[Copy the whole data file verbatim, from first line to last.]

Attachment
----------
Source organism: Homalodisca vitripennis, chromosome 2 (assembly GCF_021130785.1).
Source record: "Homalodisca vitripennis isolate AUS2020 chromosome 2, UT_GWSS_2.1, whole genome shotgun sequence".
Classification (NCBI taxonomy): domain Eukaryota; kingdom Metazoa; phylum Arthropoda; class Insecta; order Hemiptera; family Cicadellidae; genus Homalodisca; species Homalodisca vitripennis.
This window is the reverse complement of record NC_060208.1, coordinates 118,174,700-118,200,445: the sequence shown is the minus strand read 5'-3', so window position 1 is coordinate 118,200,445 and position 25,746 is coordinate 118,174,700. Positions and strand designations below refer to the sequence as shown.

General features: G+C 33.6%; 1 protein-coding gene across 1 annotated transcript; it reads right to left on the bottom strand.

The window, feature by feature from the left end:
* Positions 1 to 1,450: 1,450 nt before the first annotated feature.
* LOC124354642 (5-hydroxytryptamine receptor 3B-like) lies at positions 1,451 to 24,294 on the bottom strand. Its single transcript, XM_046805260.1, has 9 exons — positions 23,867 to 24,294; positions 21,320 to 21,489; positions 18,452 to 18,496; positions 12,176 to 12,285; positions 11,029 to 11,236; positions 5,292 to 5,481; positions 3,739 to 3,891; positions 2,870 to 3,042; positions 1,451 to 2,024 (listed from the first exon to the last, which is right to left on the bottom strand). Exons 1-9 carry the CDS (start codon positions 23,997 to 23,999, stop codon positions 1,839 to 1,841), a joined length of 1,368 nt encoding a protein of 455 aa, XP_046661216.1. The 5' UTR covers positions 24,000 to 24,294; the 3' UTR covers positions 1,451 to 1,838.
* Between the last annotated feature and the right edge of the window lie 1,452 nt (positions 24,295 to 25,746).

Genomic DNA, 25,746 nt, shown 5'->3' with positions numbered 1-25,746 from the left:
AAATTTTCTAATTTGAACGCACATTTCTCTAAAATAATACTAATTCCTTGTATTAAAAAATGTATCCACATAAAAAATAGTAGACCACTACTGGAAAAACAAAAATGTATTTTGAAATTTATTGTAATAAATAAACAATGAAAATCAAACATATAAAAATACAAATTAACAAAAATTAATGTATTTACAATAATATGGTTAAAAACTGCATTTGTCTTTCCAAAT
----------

Source organism: Homalodisca vitripennis, chromosome 2 (assembly GCF_021130785.1).
Source record: "Homalodisca vitripennis isolate AUS2020 chromosome 2, UT_GWSS_2.1, whole genome shotgun sequence".
Classification (NCBI taxonomy): domain Eukaryota; kingdom Metazoa; phylum Arthropoda; class Insecta; order Hemiptera; family Cicadellidae; genus Homalodisca; species Homalodisca vitripennis.
This window is the reverse complement of record NC_060208.1, coordinates 118,174,700-118,200,445: the sequence shown is the minus strand read 5'-3', so window position 1 is coordinate 118,200,445 and position 25,746 is coordinate 118,174,700. Positions and strand designations below refer to the sequence as shown.

General features: G+C 33.6%; 1 protein-coding gene across 1 annotated transcript; it reads right to left on the bottom strand.

The window, feature by feature from the left end:
* Positions 1 to 1,450: 1,450 nt before the first annotated feature.
* LOC124354642 (5-hydroxytryptamine receptor 3B-like) lies at positions 1,451 to 24,294 on the bottom strand. Its single transcript, XM_046805260.1, has 9 exons — positions 23,867 to 24,294; positions 21,320 to 21,489; positions 18,452 to 18,496; positions 12,176 to 12,285; positions 11,029 to 11,236; positions 5,292 to 5,481; positions 3,739 to 3,891; positions 2,870 to 3,042; positions 1,451 to 2,024 (listed from the first exon to the last, which is right to left on the bottom strand). Exons 1-9 carry the CDS (start codon positions 23,997 to 23,999, stop codon positions 1,839 to 1,841), a joined length of 1,368 nt encoding a protein of 455 aa, XP_046661216.1. The 5' UTR covers positions 24,000 to 24,294; the 3' UTR covers positions 1,451 to 1,838.
* Between the last annotated feature and the right edge of the window lie 1,452 nt (positions 24,295 to 25,746).

Genomic DNA, 25,746 nt, shown 5'->3' with positions numbered 1-25,746 from the left:
AAATTTTCTAATTTGAACGCACATTTCTCTAAAATAATACTAATTCCTTGTATTAAAAAATGTATCCACATAAAAAATAGTAGACCACTACTGGAAAAACAAAAATGTATTTTGAAATTTATTGTAATAAATAAACAATGAAAATCAAACATATAAAAATACAAATTAACAAAAATTAATGTATTTACAATAATATGGTTAAAAACTGCATTTGTCTTTCCAAAT